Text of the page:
Mark of Snow
by K. Stonham
first released 15th January 2013
Jamie Bennett had a mark on his chest. It wasn't a scar; when he ran fingers over it, the white flesh was smooth, not raised. It might have been a birthmark, but he hadn't had it until he was ten. It was roughly hexagonal, and when he'd been young it had only been the size of a half-dollar.
It looked, if it was examined closely, like a snowflake.
He kind of thought he knew when he'd gotten it, though he hadn't felt anything special at the time. He remembered an immortal teenager touching him gently on the breastbone, right where the mark was, telling him that since the Guardians were in his heart, Jamie was sort of a Guardian too. The chill of Jack's touch had seeped through Jamie's thin pyjama top, but he hadn't thought anything about it that day.
He didn't think Jack knew what he'd done. Heck, he didn't even think Jack knew he'd done anything! And whenever Jamie saw him, they were having too much fun sledding and building forts and conducting snowball wars against Captain Cupcake and her Boondocks Brigade. Jamie never remembered to ask.
But he remembered - all his friends remembered - standing in front of the Guardians that night, defending them against what the Boogeyman was going to do.
And if Jamie could do that, he figured nothing else in life could be too hard.
So when, toward the end of sixth grade, he'd caught Moe and Terry intimidating Stacy Hollins, trying to extort her lunch money out of the littler girl, Jamie had stepped up to the plate.
And so had his friends.
There were nearly a dozen witnesses, and Moe and Terry getting two weeks' suspension had felt like a victory, well worth Jamie's bruises and the knocked-out bicuspid, one of the last of his baby teeth.
It was the tail end of May when Jamie tucked that tooth under his pillow, but when he woke up the next morning, his room was freezing. Under his pillow was a twenty-dollar bill, and a note in loopy florid handwriting that read,
Way to go! We're so proud of you. Have you considered reading up on Gandhi's non-violent protest methods?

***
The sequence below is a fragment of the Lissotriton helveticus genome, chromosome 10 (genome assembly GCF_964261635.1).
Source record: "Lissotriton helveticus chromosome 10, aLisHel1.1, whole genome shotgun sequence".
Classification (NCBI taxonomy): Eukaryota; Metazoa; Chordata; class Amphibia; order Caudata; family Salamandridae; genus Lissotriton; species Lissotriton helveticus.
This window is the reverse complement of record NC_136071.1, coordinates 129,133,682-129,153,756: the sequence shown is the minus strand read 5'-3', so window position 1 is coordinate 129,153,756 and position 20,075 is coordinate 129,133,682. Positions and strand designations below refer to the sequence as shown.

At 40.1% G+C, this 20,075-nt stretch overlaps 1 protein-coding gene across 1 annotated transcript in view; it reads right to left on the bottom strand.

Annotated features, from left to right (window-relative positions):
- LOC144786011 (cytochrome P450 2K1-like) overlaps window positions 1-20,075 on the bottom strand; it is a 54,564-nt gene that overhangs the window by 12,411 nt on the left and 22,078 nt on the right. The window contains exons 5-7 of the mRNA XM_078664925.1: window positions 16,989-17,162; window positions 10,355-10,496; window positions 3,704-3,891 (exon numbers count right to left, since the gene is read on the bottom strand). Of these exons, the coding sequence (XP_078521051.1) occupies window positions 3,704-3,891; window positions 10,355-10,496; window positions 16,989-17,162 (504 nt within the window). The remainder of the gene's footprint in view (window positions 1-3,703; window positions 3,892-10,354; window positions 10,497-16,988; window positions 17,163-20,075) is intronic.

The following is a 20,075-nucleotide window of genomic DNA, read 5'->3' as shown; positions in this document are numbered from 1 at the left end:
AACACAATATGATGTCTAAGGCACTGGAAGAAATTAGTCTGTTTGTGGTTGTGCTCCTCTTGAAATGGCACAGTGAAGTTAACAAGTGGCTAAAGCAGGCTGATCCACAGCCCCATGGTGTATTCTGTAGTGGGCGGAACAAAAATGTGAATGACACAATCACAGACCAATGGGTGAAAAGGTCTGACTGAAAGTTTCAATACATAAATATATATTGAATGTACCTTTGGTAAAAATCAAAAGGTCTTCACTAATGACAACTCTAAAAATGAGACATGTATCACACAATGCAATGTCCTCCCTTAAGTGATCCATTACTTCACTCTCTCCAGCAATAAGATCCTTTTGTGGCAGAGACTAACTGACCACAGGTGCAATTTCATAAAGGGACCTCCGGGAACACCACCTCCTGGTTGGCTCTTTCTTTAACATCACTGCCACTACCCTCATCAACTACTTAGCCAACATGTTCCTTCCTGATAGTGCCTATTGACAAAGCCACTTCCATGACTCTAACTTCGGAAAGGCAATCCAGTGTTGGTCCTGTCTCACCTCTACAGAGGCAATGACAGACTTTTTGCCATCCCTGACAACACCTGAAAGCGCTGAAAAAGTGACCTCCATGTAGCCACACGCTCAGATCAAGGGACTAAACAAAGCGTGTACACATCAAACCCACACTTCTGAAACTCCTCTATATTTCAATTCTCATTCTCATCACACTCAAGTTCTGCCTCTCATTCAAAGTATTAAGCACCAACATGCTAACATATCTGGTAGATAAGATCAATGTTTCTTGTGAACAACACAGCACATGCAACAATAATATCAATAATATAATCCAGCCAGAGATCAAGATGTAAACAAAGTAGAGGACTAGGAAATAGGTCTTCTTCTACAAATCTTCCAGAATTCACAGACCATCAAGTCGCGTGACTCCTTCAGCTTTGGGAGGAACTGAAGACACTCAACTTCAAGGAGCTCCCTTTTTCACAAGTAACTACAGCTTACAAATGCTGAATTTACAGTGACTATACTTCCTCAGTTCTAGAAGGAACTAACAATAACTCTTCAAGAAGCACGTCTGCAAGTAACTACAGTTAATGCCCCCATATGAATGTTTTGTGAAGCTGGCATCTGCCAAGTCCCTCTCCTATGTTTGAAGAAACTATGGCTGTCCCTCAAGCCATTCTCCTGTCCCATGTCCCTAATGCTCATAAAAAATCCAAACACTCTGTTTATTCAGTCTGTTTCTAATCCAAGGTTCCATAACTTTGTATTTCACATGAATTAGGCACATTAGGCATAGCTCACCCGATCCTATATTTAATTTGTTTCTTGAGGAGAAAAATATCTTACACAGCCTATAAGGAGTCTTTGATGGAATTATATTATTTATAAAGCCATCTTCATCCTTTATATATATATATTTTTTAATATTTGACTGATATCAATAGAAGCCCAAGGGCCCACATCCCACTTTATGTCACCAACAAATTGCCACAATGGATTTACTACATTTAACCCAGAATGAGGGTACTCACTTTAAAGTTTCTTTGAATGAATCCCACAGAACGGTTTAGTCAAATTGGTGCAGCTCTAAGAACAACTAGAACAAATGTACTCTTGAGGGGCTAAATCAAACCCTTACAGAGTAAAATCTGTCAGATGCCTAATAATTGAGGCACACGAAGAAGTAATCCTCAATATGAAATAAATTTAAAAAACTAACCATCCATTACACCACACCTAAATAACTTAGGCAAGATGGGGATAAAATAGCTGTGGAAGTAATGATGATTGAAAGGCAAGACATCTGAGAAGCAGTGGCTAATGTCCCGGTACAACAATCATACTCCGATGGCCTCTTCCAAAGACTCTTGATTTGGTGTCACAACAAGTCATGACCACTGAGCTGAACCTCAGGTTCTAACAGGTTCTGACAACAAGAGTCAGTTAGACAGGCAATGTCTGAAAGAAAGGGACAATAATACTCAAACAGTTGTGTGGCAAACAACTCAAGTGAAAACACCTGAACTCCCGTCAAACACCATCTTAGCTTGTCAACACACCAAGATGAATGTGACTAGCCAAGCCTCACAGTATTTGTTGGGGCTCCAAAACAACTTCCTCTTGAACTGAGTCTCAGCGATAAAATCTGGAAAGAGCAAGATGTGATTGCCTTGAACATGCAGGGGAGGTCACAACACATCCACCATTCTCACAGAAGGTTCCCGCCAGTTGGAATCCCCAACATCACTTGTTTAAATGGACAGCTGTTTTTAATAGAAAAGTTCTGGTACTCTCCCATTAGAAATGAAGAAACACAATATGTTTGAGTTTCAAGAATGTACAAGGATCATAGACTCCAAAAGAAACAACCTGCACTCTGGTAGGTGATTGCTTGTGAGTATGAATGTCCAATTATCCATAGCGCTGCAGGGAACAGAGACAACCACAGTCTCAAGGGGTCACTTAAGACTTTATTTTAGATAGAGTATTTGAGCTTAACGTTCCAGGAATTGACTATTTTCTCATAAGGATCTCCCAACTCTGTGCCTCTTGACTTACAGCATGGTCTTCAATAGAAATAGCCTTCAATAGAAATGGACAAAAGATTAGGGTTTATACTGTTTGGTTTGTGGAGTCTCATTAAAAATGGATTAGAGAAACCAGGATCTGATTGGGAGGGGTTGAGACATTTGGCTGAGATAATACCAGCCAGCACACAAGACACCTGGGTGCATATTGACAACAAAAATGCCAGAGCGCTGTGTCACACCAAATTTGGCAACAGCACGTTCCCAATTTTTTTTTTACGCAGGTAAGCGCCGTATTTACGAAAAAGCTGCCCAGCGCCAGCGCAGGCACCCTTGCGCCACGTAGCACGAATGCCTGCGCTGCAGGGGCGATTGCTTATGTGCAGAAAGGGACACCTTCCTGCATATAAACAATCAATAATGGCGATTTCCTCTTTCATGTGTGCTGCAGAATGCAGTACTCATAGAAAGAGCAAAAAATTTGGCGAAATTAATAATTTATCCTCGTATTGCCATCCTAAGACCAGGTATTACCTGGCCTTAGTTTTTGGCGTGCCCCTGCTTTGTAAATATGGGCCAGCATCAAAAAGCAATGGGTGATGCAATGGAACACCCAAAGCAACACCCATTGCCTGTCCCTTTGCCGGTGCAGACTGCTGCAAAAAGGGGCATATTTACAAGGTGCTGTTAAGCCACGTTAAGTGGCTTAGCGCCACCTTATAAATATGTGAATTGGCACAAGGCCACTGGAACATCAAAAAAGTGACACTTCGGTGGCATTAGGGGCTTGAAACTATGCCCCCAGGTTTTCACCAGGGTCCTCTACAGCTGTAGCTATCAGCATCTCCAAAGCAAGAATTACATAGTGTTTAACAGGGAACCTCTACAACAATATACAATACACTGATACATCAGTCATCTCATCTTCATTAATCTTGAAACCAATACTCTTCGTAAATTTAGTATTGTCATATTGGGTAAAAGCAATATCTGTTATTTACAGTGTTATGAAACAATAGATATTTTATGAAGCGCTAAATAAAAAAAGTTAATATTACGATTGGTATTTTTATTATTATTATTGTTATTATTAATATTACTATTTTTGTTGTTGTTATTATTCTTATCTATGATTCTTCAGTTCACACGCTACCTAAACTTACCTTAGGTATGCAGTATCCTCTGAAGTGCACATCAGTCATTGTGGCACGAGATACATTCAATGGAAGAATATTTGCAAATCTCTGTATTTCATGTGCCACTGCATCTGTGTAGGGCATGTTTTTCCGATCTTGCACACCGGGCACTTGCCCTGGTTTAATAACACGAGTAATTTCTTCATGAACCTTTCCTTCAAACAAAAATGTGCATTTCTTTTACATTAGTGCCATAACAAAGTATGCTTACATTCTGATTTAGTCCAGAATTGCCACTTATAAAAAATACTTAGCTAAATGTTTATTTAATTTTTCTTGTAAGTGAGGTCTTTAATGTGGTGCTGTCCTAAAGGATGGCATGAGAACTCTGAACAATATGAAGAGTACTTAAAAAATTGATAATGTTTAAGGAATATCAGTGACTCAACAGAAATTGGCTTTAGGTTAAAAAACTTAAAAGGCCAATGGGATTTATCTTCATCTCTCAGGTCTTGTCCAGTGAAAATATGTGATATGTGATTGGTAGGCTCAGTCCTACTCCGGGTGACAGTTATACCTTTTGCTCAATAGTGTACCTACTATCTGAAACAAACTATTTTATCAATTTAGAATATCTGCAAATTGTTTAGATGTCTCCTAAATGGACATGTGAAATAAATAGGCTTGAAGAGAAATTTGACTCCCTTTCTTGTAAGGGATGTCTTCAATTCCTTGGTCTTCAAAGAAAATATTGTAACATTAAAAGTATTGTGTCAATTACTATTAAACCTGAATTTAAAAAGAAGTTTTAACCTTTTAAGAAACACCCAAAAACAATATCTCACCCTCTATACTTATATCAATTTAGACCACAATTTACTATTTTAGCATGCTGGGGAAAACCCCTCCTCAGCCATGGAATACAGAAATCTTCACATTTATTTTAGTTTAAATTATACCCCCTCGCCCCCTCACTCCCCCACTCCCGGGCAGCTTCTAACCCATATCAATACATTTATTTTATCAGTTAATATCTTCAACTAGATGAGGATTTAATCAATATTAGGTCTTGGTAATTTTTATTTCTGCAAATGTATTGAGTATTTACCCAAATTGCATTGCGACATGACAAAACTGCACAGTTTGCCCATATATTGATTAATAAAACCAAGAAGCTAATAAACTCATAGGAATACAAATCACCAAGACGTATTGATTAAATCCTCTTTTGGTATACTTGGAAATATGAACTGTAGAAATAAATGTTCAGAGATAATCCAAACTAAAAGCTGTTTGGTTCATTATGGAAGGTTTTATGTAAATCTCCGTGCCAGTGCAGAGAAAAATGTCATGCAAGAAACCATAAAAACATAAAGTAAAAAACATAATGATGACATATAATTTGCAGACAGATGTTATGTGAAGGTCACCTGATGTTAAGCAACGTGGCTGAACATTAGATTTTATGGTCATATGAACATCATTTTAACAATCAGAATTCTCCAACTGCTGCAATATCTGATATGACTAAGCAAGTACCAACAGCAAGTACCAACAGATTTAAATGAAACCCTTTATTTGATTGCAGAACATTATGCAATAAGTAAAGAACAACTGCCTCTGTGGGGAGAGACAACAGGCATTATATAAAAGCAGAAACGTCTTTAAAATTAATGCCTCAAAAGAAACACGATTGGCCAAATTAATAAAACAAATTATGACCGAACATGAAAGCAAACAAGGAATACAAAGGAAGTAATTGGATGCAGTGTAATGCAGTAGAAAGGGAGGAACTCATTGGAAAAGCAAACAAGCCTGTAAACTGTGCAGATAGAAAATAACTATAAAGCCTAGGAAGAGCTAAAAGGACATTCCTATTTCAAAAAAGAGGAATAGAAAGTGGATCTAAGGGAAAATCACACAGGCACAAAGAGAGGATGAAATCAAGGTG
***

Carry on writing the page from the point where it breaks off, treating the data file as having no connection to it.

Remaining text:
Jamie had grinned, the soreness in his jaw totally worth it. He kept the note in his pocket all day, and showed it to his friends, sparking a round of secret smiles between them.
That afternoon, he realized that he'd totally missed finding Jack's present. To be fair, it was clear, and had been left on the windowsill instead of under his pillow. Jamie had picked it up. The three-inch snowflake looked like it was spun of the finest glass, but it held a chill in it that hinted otherwise.
His free hand touched his chest, where the snowflake mark was.
He'd begged some string and a thumbtack from his mom, and hung Jack's snowflake in his window, where it would catch the sunlight.
It wasn't until Jamie was seventeen and soaked from a snowball fight, that Jack found out about the mark. The winter sprite stood inside Jamie's room, tapping the hanging snowflake with his staff, making it spin and throw refracted light all over the walls while Jamie stripped down to his briefs, which were the only dry thing on him. He found clean jeans and got into those first, then sat bare-chested on his bed, stuffing his freezing feet into dry socks.
"Jamie," Jack said, and there was something odd in the Guardian's voice that made Jamie stop and look up. Jack was staring at his chest. "What's that?"
Blinking, Jamie looked down, and realized Jack was looking at the snowflake mark, which he honestly forgot about most of the time. "Um," he said, brilliantly. "I think you gave it to me when I was ten. Same day you became a Guardian."
Jack stepped forward, knelt before the bed. He reached out, but stopped shy of touching Jamie's bare skin. "I don't even..." He looked up, blue eyes meeting Jamie's. "It feels like a little part of me. But I don't know how it got on you."
"In me, I think," Jamie said. "It... feels cool in the summer, and warm in the winter. I've kept forgetting to tell you about it." He looked at the mark. "It used to be smaller," he offered. "Like, half the size."
"Really." Jack hesitated for a moment more, then pressed his palm against the mark.
Frost shot out across Jamie's chest and shoulders, halfway down his arms. Jamie gasped.
"Sorry!" Jack had pulled his hand away, and was looking up at Jamie, wide-eyed and apologetic.
"It's... okay, I think." The frost felt cool, but not uncomfortable. Jamie shrugged a shoulder, testing. The design moved without cracking. He brushed at it with a hand; the pattern neither melted nor came away.
"Jack." Jamie glared at the winter spirit. "If this doesn't come off and I can't go swimming this summer, or change in the locker rooms because of it, we are going to have words."
Jack looked half sheepish and half mischievous.
"No," Jamie warned.
This mischief faded away, though there was now a hint of worry in the back of Jack's eyes. "I don't know what it is, Jamie." Jack pushed to his feet. "This has never happened to me... because of me, I mean, before. I've never even heard of anything like this!"
Jamie shrugged and reached for a clean shirt, pulling it over his head. Hiding the frost that felt like a cool hug. "Well, it doesn't seem to have done me any harm yet."
"I guess not," Jack said, but his eyes were still troubled.